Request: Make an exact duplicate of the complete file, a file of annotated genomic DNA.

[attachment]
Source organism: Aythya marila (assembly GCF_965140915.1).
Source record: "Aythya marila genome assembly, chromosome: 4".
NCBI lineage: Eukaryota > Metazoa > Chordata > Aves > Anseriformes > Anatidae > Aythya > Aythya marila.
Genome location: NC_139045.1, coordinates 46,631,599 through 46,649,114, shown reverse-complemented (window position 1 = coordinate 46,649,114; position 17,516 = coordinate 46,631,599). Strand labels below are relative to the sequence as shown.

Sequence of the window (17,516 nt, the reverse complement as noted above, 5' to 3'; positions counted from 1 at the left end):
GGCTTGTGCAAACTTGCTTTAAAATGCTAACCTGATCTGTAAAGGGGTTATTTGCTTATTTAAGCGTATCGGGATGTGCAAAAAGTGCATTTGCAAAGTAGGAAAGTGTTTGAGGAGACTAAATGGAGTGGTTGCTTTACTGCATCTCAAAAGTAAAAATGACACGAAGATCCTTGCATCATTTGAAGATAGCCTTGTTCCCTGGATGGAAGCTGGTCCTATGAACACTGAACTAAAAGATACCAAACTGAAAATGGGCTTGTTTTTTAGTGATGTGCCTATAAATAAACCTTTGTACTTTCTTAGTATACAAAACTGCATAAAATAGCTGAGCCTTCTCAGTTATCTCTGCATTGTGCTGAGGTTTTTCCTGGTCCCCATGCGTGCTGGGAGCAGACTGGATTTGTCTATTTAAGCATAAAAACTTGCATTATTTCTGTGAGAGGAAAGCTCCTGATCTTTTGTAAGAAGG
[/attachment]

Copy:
Source organism: Aythya marila (assembly GCF_965140915.1).
Source record: "Aythya marila genome assembly, chromosome: 4".
NCBI lineage: Eukaryota > Metazoa > Chordata > Aves > Anseriformes > Anatidae > Aythya > Aythya marila.
Genome location: NC_139045.1, coordinates 46,631,599 through 46,649,114, shown reverse-complemented (window position 1 = coordinate 46,649,114; position 17,516 = coordinate 46,631,599). Strand labels below are relative to the sequence as shown.

Sequence of the window (17,516 nt, the reverse complement as noted above, 5' to 3'; positions counted from 1 at the left end):
GGCTTGTGCAAACTTGCTTTAAAATGCTAACCTGATCTGTAAAGGGGTTATTTGCTTATTTAAGCGTATCGGGATGTGCAAAAAGTGCATTTGCAAAGTAGGAAAGTGTTTGAGGAGACTAAATGGAGTGGTTGCTTTACTGCATCTCAAAAGTAAAAATGACACGAAGATCCTTGCATCATTTGAAGATAGCCTTGTTCCCTGGATGGAAGCTGGTCCTATGAACACTGAACTAAAAGATACCAAACTGAAAATGGGCTTGTTTTTTAGTGATGTGCCTATAAATAAACCTTTGTACTTTCTTAGTATACAAAACTGCATAAAATAGCTGAGCCTTCTCAGTTATCTCTGCATTGTGCTGAGGTTTTTCCTGGTCCCCATGCGTGCTGGGAGCAGACTGGATTTGTCTATTTAAGCATAAAAACTTGCATTATTTCTGTGAGAGGAAAGCTCCTGATCTTTTGTAAGAAGG